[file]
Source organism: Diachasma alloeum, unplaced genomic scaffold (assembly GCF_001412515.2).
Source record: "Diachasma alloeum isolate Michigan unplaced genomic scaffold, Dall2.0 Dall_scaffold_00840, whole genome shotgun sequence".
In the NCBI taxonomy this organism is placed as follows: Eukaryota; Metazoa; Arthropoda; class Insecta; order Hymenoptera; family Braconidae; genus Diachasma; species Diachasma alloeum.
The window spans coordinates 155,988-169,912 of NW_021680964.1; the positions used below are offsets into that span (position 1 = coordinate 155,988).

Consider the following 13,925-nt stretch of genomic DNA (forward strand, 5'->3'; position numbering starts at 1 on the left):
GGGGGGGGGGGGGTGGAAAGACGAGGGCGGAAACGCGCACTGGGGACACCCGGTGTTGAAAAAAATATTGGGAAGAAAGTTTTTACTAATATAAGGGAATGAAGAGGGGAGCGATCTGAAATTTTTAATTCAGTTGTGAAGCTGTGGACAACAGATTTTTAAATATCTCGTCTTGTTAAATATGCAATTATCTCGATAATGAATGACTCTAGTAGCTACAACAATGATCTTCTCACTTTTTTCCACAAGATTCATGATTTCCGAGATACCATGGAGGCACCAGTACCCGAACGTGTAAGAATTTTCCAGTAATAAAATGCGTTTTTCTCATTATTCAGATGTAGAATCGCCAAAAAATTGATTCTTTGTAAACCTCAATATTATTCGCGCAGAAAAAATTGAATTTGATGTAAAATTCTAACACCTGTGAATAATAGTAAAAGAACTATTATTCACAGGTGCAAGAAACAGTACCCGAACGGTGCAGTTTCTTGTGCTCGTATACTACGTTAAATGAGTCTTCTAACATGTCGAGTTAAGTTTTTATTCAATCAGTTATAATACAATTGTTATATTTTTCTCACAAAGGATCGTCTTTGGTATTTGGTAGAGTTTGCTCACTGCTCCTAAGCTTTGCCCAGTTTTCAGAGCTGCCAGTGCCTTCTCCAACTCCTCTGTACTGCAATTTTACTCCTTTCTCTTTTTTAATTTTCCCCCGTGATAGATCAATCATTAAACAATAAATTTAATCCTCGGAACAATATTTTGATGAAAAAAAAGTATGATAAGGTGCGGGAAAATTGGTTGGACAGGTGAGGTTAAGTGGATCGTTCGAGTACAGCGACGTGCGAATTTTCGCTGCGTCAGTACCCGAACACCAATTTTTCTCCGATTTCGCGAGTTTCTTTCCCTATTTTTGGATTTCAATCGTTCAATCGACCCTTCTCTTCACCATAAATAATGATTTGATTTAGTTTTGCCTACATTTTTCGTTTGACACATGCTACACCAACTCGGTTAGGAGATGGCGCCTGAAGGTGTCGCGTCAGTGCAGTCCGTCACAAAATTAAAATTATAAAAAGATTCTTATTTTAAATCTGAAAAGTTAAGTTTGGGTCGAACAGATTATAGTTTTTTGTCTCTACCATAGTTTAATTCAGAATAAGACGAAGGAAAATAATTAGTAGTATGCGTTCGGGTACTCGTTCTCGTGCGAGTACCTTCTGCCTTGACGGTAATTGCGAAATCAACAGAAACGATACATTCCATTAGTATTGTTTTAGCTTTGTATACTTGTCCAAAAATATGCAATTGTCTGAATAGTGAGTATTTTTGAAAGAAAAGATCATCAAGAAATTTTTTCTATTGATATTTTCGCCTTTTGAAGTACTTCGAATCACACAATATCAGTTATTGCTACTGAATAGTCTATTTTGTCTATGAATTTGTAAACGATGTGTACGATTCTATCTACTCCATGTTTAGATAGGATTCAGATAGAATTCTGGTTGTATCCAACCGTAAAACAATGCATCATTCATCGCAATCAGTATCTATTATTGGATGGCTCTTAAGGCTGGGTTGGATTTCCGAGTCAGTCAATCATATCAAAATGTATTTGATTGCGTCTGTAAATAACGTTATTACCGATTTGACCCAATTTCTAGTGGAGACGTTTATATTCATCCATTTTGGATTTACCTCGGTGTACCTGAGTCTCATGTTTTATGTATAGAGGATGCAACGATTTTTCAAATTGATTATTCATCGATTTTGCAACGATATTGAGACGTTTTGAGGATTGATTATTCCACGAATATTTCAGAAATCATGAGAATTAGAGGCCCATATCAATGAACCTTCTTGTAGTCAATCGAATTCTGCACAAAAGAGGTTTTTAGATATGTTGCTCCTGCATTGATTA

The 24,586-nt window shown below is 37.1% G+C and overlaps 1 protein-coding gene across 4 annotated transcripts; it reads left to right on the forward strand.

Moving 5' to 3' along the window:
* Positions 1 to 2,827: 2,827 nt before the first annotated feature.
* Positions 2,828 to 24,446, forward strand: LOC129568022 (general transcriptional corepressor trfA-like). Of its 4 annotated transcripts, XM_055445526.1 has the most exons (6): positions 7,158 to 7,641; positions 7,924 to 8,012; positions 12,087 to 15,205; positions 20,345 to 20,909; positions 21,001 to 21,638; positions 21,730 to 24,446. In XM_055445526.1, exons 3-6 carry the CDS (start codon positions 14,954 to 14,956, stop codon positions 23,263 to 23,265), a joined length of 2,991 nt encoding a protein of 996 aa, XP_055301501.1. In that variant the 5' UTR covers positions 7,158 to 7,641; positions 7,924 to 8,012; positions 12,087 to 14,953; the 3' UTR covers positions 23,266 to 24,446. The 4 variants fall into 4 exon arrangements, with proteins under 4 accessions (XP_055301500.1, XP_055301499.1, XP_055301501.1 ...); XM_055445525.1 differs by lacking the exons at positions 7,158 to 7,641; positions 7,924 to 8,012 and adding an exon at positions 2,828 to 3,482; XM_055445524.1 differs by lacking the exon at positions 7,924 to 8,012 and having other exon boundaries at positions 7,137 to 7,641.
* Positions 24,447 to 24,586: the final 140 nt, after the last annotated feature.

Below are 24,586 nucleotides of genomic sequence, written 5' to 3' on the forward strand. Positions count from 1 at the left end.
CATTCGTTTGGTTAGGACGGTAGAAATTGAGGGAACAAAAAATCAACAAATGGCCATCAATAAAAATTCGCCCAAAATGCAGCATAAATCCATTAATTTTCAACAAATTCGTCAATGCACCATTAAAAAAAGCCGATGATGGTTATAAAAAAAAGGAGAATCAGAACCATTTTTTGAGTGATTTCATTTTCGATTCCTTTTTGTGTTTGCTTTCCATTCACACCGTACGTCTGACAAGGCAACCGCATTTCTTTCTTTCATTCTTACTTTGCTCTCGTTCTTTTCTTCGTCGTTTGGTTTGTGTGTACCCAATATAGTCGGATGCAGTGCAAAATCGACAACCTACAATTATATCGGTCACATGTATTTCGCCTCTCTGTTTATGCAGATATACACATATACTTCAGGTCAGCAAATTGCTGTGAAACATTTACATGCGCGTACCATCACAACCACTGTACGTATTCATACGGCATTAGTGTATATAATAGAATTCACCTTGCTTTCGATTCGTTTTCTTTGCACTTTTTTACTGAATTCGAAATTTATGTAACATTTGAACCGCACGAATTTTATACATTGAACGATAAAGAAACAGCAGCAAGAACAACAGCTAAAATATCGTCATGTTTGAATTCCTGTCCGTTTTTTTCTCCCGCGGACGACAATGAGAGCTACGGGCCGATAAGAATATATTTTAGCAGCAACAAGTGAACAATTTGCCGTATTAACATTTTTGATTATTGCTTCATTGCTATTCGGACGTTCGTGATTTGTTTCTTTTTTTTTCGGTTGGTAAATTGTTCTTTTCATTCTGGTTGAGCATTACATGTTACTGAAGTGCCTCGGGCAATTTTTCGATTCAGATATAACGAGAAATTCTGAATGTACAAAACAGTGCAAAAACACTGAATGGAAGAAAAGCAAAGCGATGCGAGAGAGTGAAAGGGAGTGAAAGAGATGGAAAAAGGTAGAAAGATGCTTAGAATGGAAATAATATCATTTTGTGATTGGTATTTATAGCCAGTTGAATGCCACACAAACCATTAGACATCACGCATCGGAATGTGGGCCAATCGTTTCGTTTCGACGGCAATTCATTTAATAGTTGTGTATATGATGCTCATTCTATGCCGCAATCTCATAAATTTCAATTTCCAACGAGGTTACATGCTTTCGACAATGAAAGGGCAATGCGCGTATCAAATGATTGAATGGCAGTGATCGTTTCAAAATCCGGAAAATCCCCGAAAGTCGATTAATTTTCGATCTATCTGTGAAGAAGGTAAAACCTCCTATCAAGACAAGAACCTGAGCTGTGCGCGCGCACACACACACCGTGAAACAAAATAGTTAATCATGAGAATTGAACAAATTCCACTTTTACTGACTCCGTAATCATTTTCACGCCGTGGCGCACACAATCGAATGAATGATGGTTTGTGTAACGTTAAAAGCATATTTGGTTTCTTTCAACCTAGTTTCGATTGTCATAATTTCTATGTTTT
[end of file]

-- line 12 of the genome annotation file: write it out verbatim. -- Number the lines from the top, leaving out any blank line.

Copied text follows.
Below are 24,586 nucleotides of genomic sequence, written 5' to 3' on the forward strand. Positions count from 1 at the left end.